Friday, October 26, 2007

Local Food Shop

Farmers Market by Beth Logan
Farmers Market


Shopping locally online is about to become a reality in the UK thanks to LocalFoodShop.

Farmers markets work as well as websites to enable the consumer to find you but require an awful lot of inconvenience and social media knowhow : as a consumer you need to know where they are, when they are at the market and thus falling into your usual shopping patterns is far too easy.

What does LocalFoodShop do?

As a consumer you can put in your postcode details and it will bring up participating foodproducers in your area with links to their website. This means that you can go and check them out if you want to with the ability to order online from them. Good, local food delivered to your door at the click of a button.

What does it do for farmers and food producers?

It enables them through social media to turn virtual consumers into real ones, without having to meet them. It means that local producers can make customers aware of what is available, in season and the true cost. The actual cost of registering as a producer and having real e- commerce possibilities is surprisingly low cost.

I have no experience with this service but will give it a go. It makes the prospect of reducing my diet to 100 miles radius a reality. It also meets with my personal values of supporting locally produced food, growing our own and putting money back into the local community.

Producers and consumers alike, go and check it out.

From a downshifting point of view, the handy distance calculator will also give you an indication as to how far your food travels, i.e. 6 miles is my nearest food producer. You also get to know what your area is rich in producing.

All this without having to leave your home? That scores highly on my list. Now how about spreading the word to your favourite food producer; currently word of mouth is still the best way to spread the message. I am of to get some cheese.

3 comments:

Podchef said...

What a great concept! It should certainly help make local produce acceptable for those who wouldn't normally shop in a farmers' market. I can also see it working for those who commute--they can pitch up to work in London or somewhere, order during Lunch and know they have still done their shopping local to their home, supporting local producers.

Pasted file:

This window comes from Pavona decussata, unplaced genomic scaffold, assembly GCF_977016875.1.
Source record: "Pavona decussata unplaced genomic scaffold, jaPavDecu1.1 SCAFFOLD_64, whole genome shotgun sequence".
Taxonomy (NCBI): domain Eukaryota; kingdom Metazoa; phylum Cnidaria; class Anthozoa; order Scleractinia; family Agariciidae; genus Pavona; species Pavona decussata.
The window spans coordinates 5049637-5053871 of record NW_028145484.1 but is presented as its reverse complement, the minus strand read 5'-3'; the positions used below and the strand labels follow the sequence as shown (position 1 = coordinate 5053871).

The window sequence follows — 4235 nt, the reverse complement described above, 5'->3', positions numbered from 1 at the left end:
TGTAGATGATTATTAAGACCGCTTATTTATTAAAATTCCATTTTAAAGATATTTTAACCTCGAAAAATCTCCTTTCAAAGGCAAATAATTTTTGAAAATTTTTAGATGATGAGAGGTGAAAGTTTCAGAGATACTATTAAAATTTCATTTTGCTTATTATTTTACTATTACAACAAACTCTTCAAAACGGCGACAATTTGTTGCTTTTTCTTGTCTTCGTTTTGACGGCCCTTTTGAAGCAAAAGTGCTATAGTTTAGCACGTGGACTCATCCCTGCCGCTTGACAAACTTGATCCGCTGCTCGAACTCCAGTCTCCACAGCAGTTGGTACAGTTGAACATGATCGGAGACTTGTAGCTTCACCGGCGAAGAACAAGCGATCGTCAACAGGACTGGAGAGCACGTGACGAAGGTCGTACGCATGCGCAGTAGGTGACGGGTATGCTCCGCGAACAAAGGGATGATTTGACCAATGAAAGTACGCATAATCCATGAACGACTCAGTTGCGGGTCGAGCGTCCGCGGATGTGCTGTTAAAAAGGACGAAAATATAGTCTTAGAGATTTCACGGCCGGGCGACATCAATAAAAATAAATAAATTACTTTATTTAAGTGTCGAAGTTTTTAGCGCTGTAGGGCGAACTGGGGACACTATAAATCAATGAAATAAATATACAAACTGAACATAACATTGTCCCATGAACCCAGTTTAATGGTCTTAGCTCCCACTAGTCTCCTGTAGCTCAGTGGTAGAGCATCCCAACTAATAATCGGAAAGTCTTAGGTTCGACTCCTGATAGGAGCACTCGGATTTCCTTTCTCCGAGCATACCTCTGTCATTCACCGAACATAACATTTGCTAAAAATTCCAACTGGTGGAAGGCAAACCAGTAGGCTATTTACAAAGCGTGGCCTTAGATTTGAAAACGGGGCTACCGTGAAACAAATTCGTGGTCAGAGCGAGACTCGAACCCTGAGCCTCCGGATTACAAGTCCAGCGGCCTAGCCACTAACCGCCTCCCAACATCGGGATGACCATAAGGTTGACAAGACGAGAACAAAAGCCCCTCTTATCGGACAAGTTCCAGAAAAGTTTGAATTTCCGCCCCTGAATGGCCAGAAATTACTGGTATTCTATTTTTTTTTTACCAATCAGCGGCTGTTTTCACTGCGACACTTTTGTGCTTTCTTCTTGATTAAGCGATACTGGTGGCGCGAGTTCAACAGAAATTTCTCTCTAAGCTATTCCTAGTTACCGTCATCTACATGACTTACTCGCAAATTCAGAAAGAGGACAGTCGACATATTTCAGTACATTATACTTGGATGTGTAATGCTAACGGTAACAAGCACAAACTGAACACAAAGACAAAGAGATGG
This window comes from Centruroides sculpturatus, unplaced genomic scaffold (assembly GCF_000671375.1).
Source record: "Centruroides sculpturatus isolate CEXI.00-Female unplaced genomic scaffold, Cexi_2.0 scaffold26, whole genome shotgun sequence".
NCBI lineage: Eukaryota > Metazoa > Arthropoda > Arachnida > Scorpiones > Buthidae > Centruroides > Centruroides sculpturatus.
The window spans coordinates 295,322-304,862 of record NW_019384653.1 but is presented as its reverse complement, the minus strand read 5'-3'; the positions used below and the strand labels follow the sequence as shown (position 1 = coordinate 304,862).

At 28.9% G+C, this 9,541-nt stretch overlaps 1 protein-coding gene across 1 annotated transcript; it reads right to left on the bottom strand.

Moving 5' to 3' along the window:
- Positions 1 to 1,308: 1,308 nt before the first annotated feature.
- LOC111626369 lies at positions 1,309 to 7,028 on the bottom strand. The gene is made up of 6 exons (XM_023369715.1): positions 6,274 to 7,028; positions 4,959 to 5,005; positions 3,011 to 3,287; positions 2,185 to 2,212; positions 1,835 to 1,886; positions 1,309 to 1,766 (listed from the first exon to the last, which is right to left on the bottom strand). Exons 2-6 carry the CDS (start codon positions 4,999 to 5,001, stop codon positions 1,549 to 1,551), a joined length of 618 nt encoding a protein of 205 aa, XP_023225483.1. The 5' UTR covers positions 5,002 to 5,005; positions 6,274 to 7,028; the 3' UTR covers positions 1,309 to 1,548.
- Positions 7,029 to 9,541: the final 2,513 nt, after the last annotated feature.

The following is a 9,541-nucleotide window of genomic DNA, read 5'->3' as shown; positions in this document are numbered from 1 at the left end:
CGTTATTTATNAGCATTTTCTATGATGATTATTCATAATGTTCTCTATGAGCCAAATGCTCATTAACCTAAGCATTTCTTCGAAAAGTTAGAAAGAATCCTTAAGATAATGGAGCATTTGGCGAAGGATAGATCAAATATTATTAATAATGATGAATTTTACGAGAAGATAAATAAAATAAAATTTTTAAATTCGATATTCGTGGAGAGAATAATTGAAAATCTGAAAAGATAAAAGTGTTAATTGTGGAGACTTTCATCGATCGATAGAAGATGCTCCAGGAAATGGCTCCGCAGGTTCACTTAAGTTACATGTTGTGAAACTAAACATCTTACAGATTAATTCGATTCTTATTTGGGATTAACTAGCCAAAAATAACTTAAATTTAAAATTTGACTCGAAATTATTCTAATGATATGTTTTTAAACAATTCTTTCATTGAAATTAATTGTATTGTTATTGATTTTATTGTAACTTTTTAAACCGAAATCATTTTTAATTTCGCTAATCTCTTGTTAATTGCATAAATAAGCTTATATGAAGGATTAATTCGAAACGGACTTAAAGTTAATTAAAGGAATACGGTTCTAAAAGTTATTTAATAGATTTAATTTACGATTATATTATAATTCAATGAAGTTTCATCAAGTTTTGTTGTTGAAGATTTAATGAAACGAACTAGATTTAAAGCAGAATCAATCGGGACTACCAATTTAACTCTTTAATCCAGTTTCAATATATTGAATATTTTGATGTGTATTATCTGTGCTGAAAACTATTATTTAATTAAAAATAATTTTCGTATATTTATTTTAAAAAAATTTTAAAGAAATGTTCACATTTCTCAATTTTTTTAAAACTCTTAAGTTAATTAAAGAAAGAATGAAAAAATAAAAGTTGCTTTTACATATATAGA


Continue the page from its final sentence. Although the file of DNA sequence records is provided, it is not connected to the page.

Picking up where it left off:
It still must be early days because many of the shops don't list anything--I tried my old post code in Kent, and the Blakemere's code--but the products listed, the services offered and the distances covered--or not--are impressive.

Thanks, Anne, for pointing this out.

Lisa said...

What an excellent idea. Our local farmers market was on today but I find the 50km return trip to get there simply adds unnecessary food miles to the concept. If I'm in town on the day, I'll happily go but otherwise I stay at home and tend my broccoli!

Farmer Phil said...

I think this is the sort of idea which can at least compete with the convenience of supermarket shopping. In a world where now the norm is for both adults in the household to have fulltime jobs, there is only limited time for tasks such as shopping. I also suspect that you will see supermarkets start to adopt this sort of approach. If you combine Waitrose's attitude to local produce and the efficiency of Tesco's online shopping system, you can see where the consumer can alter the landscape. It's success will depend on maintaining the trust and transparency of the operation.